RALEIGH — Today, Carolina Journal Radio’s Donna Martinez discusses North Carolina’s teacher education schools with Jane Shaw, executive vice president of the Pope Center for Higher Education Policy. (Go here to find a station near you or to learn about the weekly CJ Radio podcast.)
Martinez: Jane, first of all, what do you believe is the appropriate mission of a school of education?
Shaw: It should be pretty obvious, shouldn’t it, that the students, who are potential teachers, can learn how to convey skills and knowledge to the children that they ultimately will teach. The problem is that at UNC education schools, as well as many other schools around the country, this simply is not happening.
Martinez: Now, that really surprises me, Jane, because what you’re saying seems to be common sense. So if that’s not happening in North Carolina’s schools of education, what is happening there?
Shaw: Well, the Pope Center’s new study, which was written by an insider, someone who had been an education school professor himself at the University of Louisville for a number of years…
Martinez: That would be George Cunningham.
Shaw: George Cunningham, right. In that paper, what he argues is that there really are two cultures, or two approaches to education. One — the normal one that you and I, and actually most political and policy people would tend to support — which is that schools are for academic achievement. But there’s another view, which is held by probably not the entire number of faculty members at education schools, but is widespread at education schools, and that is that we really should be concerned not about what the student accomplishes, but about the learning experience, the environment of the student. The idea is that the student should be allowed to find his or her own learning, and they have odd terms for this, like constructivism. They want the students to construct their own information. It’s as though the teacher — and, in fact, this is a term that’s used — the teacher is not supposed to be “the sage on the stage,” but is supposed to be the “guide on the side,” the facilitator to encourage, to just let the child become what he or she is sort of naturally going to become. That is a philosophy that has pervaded education schools.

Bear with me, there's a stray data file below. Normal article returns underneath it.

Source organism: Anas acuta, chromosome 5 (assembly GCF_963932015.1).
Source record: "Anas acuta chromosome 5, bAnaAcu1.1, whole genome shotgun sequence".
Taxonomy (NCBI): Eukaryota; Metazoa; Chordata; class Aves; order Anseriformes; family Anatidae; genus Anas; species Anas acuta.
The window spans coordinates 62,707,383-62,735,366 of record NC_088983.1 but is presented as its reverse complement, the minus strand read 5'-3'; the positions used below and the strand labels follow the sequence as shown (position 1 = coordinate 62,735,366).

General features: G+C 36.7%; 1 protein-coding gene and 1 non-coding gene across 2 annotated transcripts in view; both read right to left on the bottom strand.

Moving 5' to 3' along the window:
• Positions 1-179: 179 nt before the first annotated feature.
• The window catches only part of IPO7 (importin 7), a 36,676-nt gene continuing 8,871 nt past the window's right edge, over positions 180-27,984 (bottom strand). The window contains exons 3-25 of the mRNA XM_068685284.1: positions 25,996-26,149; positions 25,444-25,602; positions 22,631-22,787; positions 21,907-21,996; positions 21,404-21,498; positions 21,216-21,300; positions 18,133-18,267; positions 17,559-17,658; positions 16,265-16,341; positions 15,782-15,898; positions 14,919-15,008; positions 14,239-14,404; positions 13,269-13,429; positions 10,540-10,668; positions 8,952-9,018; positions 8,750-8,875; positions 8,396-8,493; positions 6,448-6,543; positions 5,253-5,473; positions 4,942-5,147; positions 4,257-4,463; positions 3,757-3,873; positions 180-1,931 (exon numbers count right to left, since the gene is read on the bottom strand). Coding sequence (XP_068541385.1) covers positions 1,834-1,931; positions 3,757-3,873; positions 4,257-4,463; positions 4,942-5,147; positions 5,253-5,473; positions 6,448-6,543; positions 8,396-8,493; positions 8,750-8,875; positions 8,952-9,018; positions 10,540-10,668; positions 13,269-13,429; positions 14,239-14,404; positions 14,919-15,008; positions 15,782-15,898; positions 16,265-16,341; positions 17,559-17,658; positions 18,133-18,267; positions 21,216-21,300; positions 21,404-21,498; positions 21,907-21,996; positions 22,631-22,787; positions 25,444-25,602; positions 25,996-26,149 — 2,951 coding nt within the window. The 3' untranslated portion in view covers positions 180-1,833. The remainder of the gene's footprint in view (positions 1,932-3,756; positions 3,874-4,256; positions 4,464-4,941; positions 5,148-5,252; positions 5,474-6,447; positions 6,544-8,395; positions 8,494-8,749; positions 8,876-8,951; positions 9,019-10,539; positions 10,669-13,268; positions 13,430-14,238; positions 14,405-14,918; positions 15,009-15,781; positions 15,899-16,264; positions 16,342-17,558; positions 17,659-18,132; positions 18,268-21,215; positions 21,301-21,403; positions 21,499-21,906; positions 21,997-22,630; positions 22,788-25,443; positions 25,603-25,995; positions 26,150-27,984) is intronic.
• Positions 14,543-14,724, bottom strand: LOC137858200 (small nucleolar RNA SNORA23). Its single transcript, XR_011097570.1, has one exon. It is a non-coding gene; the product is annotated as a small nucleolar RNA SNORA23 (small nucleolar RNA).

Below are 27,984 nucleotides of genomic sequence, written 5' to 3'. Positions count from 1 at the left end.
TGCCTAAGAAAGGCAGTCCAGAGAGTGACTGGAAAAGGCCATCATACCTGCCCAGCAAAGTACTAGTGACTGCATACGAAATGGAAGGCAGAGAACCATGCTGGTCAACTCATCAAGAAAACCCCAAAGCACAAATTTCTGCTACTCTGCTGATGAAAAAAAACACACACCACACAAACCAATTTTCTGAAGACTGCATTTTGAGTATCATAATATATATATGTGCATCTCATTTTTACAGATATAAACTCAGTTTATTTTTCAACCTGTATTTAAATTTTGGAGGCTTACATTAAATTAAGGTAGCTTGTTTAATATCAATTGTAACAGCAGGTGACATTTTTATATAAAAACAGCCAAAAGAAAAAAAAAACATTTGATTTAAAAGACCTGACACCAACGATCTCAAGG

Martinez: It sounds really idyllic when you describe it that way. But, in practical terms, if this is how teachers are being taught to teach in the classroom, how does that idyllic approach translate into, for example, teaching a child the multiplication tables?
Shaw: Well, that’s the problem — it doesn’t. And you have seen that students now don’t learn the multiplication tables.
Martinez: They don’t?
Shaw: No, they don’t. Some may, some will pick it up, and of course there some examples of — yes. But, by and large, that’s not the important thing to many teachers who have come from these schools. The important thing is that the student understand the concept that underlies multiplication tables or long division. There’s a kind of — again, as you say — idyllic view, that students should be learning higher-level mathematics rather than this rote stuff that is so dull and uninteresting, and of course you use computers and calculators anyway.
Martinez: Interesting, because I can remember the flash cards, and being drilled by my teacher and my mom — eight times seven, that type of thing.
Martinez: Jane, how does this translate into how teachers are teaching kids to read? I think it’s pretty clear we all understand that reading is so essential to any sort of learning. Is the approach to reading done the same way?
Shaw: I’m afraid that it is. You may have heard long ago, there have been conflicts over whether students should be taught by phonics or not.